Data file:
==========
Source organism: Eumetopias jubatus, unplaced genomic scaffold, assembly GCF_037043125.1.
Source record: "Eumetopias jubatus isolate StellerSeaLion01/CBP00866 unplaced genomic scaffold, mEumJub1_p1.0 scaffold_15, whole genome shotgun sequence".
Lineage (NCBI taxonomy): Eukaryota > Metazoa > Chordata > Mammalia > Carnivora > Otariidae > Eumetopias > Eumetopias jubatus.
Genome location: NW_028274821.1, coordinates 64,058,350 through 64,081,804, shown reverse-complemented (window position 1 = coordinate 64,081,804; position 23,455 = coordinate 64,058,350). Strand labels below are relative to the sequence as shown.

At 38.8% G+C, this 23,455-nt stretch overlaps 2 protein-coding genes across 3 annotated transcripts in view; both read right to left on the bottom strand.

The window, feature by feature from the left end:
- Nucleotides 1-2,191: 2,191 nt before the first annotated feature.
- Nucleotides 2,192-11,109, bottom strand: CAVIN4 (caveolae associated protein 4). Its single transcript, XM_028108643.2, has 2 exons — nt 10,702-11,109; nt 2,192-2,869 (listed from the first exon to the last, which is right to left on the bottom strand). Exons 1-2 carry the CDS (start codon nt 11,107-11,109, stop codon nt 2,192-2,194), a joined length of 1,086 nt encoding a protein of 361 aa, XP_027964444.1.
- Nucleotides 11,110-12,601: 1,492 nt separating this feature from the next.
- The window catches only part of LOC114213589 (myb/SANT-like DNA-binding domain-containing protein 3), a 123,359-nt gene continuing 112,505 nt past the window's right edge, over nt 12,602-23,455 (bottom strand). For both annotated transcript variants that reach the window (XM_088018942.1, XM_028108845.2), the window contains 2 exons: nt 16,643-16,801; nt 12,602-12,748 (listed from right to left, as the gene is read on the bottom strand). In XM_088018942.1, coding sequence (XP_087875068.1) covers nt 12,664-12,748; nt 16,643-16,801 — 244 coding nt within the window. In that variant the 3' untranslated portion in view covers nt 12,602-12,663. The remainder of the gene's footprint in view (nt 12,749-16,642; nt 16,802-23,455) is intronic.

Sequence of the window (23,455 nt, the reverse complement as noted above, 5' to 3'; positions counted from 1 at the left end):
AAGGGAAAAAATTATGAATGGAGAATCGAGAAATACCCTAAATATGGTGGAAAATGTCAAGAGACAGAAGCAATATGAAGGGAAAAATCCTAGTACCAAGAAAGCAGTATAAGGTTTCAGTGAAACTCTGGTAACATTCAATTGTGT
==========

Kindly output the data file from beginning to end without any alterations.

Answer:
Source organism: Eumetopias jubatus, unplaced genomic scaffold, assembly GCF_037043125.1.
Source record: "Eumetopias jubatus isolate StellerSeaLion01/CBP00866 unplaced genomic scaffold, mEumJub1_p1.0 scaffold_15, whole genome shotgun sequence".
Lineage (NCBI taxonomy): Eukaryota > Metazoa > Chordata > Mammalia > Carnivora > Otariidae > Eumetopias > Eumetopias jubatus.
Genome location: NW_028274821.1, coordinates 64,058,350 through 64,081,804, shown reverse-complemented (window position 1 = coordinate 64,081,804; position 23,455 = coordinate 64,058,350). Strand labels below are relative to the sequence as shown.

At 38.8% G+C, this 23,455-nt stretch overlaps 2 protein-coding genes across 3 annotated transcripts in view; both read right to left on the bottom strand.

The window, feature by feature from the left end:
- Nucleotides 1-2,191: 2,191 nt before the first annotated feature.
- Nucleotides 2,192-11,109, bottom strand: CAVIN4 (caveolae associated protein 4). Its single transcript, XM_028108643.2, has 2 exons — nt 10,702-11,109; nt 2,192-2,869 (listed from the first exon to the last, which is right to left on the bottom strand). Exons 1-2 carry the CDS (start codon nt 11,107-11,109, stop codon nt 2,192-2,194), a joined length of 1,086 nt encoding a protein of 361 aa, XP_027964444.1.
- Nucleotides 11,110-12,601: 1,492 nt separating this feature from the next.
- The window catches only part of LOC114213589 (myb/SANT-like DNA-binding domain-containing protein 3), a 123,359-nt gene continuing 112,505 nt past the window's right edge, over nt 12,602-23,455 (bottom strand). For both annotated transcript variants that reach the window (XM_088018942.1, XM_028108845.2), the window contains 2 exons: nt 16,643-16,801; nt 12,602-12,748 (listed from right to left, as the gene is read on the bottom strand). In XM_088018942.1, coding sequence (XP_087875068.1) covers nt 12,664-12,748; nt 16,643-16,801 — 244 coding nt within the window. In that variant the 3' untranslated portion in view covers nt 12,602-12,663. The remainder of the gene's footprint in view (nt 12,749-16,642; nt 16,802-23,455) is intronic.

Sequence of the window (23,455 nt, the reverse complement as noted above, 5' to 3'; positions counted from 1 at the left end):
AAGGGAAAAAATTATGAATGGAGAATCGAGAAATACCCTAAATATGGTGGAAAATGTCAAGAGACAGAAGCAATATGAAGGGAAAAATCCTAGTACCAAGAAAGCAGTATAAGGTTTCAGTGAAACTCTGGTAACATTCAATTGTGT